Law Enforcers Voice Concerns, Possible Solutions to Violence at School Sporting Events

Commissioner of Police, Atlee Rodney. Chief of Defence Staff, Colonel Telbert Benjamin. Deputy Director of Sports, Evans “Jawakie” Jones.
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By Neto Baptiste

Adequate and proper security at and around sporting venues during school competitions has long been the subject of debates and continues to dominate discussions amidst fresh occurrences of violence and illegal activities at these Ministry of Sports events.

Recent incidents reportedly involving students from at least three secondary institutions, have led to principals pulling entire teams form the ongoing Schools Football Competition and at least one student being brought up on charges related to the possession of a modified flare gun and one round of 9mm ammunition while at a schools’ football match.

Speaking on the Good Morning Jojo sports show this week, Commissioner of Police Atlee Rodney said the force has been working in conjunction with a number of agencies in an effort to arrest the concerning trend.

“Anytime young people start to get themselves involved in those behaviours it’s a concern for the police because it has a devastating effect on them individually and also on the society, so it is something that we take very seriously and that is why we continue to partner with the Ministry of Sports, Ministry of Education, with other civic groups trying to assist in minimising the problem with young people getting involved in any form of violence. So for us, it is something very serious and we will continue to put our best effort out there to see how best we can address this situation,” he said. 

In another reported incident, a student from another secondary school was reportedly caught showcasing a firearm to other students while at a schools’ football game at Radio Range playing field.

Deputy Director Sports within the Ministry of Sports, Evans “Jawakie” Jones, said the measures have been in place to assist in mitigating against similar occurrences.

“When the children leave school to play the games, we have only the children who are playing the game enter the school bus in their uniform. We are suggesting also that the principals assists with searching their bags when they leave school. We don’t have control of their bags when they leave home coming to school because you know how children find ways and means to beat the system,” he said.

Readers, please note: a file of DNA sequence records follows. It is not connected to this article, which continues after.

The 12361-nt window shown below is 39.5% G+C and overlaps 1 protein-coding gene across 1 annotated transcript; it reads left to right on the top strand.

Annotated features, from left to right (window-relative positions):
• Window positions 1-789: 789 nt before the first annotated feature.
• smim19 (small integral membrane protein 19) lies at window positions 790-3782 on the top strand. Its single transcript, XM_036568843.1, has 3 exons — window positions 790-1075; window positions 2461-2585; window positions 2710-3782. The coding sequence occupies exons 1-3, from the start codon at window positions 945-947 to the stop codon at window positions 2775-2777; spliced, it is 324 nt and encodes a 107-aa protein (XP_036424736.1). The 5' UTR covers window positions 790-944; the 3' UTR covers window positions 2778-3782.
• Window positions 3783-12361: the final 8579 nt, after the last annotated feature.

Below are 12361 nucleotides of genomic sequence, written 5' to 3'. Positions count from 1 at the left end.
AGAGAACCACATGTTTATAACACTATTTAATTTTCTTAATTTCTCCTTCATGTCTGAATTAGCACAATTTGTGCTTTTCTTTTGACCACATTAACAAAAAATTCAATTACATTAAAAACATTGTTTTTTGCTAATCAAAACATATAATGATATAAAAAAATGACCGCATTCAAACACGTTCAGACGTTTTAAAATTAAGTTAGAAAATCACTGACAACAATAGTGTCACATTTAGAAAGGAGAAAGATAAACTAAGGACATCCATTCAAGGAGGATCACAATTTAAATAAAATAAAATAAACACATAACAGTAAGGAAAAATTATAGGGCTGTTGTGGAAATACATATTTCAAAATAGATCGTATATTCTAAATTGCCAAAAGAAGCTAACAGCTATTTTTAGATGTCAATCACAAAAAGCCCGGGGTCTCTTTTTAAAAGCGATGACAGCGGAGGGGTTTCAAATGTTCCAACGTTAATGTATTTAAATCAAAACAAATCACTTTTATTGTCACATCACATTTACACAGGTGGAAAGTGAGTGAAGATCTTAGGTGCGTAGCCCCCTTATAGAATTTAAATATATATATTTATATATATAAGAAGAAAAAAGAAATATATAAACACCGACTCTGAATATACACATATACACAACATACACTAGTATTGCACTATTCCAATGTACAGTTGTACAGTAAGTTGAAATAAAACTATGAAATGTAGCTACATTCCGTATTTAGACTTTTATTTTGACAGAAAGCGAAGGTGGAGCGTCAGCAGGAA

Chief of Defence Staff, Colonel Telbert Benjamin of the Antigua and Barbuda Defence Force (ABDF) said that although the ABDF is willing to play a role in bringing the situation under the control, their involvement must however be carefully measured.

“The Antigua and Barbuda Defence Force is an entity for escalation and whenever our presence is within a particular environment it really escalates what is happening and so we support the police. We support the police in soft ways, in particular our discussion and observing what’s happening and we support the police in hard ways which is our physical presence,” he said.

“For us — and the commissioner can speak more to this — these are not necessarily instances where we see the need to escalate it and put a physical military presence there, but there are issues of concerns. So we do the soft pieces with a conversation, observing as Jawakie said, the facilities where incidents are more likely to happen,” Colonel Benjamin added.

Several schools to include the Sir Novelle Richards Academy and the St. Mary’s Secondary School, have been pulled from the Boys Under-16 competition in the ongoing Schools Football Championships. There were similar incidents last year.

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